Like the Roosevelt-era Civilian Conservation Corps (CCC), today’s Service and Conservation Corps provide opportunities for young adults to obtain gainful employment. During the Great Depression, the CCC put young men to work in crews that built parks and completed conservation projects nationwide while providing them with jobs and wages to bring home to their families.
Today, Service and Conservation Corps carry on the legacy of the CCC and continue to have an impact by using a comprehensive model that provides paid work experience and job training through service to almost 30,000 young people annually. In Corps, thousands of Corpsmembers serve on public lands: planting trees, building trails, and combating invasive species. Thousands of others retrofit low-income homes, educate residents about energy savings, or gain training and experience among a substantial range of real-life service assignments, including healthcare, construction, and disaster management. In FY11, Corps reported that 84% of the people completing their programs went on to jobs, further education or both.
Corps offer both a short term answer to extraordinarily high levels of youth unemployment and a long term solution to ensure that every American has the tools needed to succeed in today’s economy. With this model—not only are youth gaining a job immediately—but they are also gaining skills and advancements in education that are needed to secure long-term employment. In addition, while Corps build work-ready young people across demographics, they have proven to be particularly innovative and effective in helping opportunity youth—who presently have extraordinarily high levels of unemployment – make the transition to employment and education.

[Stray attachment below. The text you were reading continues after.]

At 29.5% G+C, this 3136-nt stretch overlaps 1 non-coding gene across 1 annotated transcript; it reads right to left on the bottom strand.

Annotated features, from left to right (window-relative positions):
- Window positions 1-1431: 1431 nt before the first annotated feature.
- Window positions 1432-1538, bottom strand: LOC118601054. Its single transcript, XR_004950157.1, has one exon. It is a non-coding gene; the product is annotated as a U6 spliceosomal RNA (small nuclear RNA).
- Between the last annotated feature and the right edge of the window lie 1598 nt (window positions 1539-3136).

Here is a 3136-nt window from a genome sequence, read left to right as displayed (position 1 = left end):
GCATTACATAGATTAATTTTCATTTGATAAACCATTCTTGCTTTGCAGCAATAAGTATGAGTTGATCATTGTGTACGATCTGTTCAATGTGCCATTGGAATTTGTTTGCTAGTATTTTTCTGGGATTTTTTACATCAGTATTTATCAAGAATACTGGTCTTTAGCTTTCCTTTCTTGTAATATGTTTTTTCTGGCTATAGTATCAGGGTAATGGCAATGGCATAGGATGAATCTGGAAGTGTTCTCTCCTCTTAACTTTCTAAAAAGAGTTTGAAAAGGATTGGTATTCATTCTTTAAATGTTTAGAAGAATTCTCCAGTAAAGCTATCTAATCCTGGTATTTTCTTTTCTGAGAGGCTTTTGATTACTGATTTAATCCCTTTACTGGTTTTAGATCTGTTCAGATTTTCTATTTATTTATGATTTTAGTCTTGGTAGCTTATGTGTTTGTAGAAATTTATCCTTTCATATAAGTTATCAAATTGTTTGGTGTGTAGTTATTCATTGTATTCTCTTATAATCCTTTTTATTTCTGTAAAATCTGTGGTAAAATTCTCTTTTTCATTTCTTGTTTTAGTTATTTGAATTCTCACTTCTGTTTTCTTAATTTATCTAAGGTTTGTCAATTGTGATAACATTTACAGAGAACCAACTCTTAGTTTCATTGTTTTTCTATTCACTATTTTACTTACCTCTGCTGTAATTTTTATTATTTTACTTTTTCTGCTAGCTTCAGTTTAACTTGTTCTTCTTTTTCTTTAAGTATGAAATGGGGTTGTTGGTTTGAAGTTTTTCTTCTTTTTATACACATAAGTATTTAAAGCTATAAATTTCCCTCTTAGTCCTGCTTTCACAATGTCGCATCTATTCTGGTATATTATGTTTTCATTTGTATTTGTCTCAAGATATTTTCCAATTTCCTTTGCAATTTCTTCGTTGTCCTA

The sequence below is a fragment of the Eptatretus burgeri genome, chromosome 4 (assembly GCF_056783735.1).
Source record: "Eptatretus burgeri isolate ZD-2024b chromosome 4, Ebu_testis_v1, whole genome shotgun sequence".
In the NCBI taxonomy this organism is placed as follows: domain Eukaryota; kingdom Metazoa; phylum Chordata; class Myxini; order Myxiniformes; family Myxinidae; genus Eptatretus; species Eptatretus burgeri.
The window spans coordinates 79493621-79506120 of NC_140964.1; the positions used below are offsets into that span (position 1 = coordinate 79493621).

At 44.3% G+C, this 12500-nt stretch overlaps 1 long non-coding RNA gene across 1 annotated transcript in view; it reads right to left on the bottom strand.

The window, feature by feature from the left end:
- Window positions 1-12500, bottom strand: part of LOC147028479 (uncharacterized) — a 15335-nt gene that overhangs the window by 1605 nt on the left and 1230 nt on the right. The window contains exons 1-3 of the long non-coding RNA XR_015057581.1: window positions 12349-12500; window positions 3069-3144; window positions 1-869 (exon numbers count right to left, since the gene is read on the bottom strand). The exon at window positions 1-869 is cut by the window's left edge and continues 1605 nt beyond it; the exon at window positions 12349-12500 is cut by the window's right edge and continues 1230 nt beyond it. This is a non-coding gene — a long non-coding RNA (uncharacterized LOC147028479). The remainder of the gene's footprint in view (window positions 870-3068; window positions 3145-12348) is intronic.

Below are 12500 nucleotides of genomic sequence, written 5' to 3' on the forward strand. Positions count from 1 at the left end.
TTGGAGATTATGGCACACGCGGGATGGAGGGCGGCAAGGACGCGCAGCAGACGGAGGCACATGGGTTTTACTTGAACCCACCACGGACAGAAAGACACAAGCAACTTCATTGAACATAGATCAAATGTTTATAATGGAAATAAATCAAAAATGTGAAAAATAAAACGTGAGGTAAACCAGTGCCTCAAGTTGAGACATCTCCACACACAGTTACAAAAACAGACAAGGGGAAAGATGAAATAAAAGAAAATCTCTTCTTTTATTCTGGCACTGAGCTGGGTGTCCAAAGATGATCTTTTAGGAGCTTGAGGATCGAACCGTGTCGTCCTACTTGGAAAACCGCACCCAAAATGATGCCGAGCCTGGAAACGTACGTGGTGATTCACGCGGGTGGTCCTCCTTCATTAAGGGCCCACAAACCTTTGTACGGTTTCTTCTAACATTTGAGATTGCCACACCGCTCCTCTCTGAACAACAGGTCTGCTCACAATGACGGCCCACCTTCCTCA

The Corps model is needed now more than ever. Youth began feeling the effects of the downturn in the economy well before adult unemployment rates began to rise. In 2007, the U.S. Bureau of Labor Statistics revealed that the youth unemployment rates were the lowest in more than 60 years. At the close of 2008, young adults under the age of 25 constituted fully one third of those of the unemployed in the nation. The Corps Network is embarking on a campaign to promote the role of Service and Conservation Corps as transformative programs and pathways that help lead the young people to personal and economic success.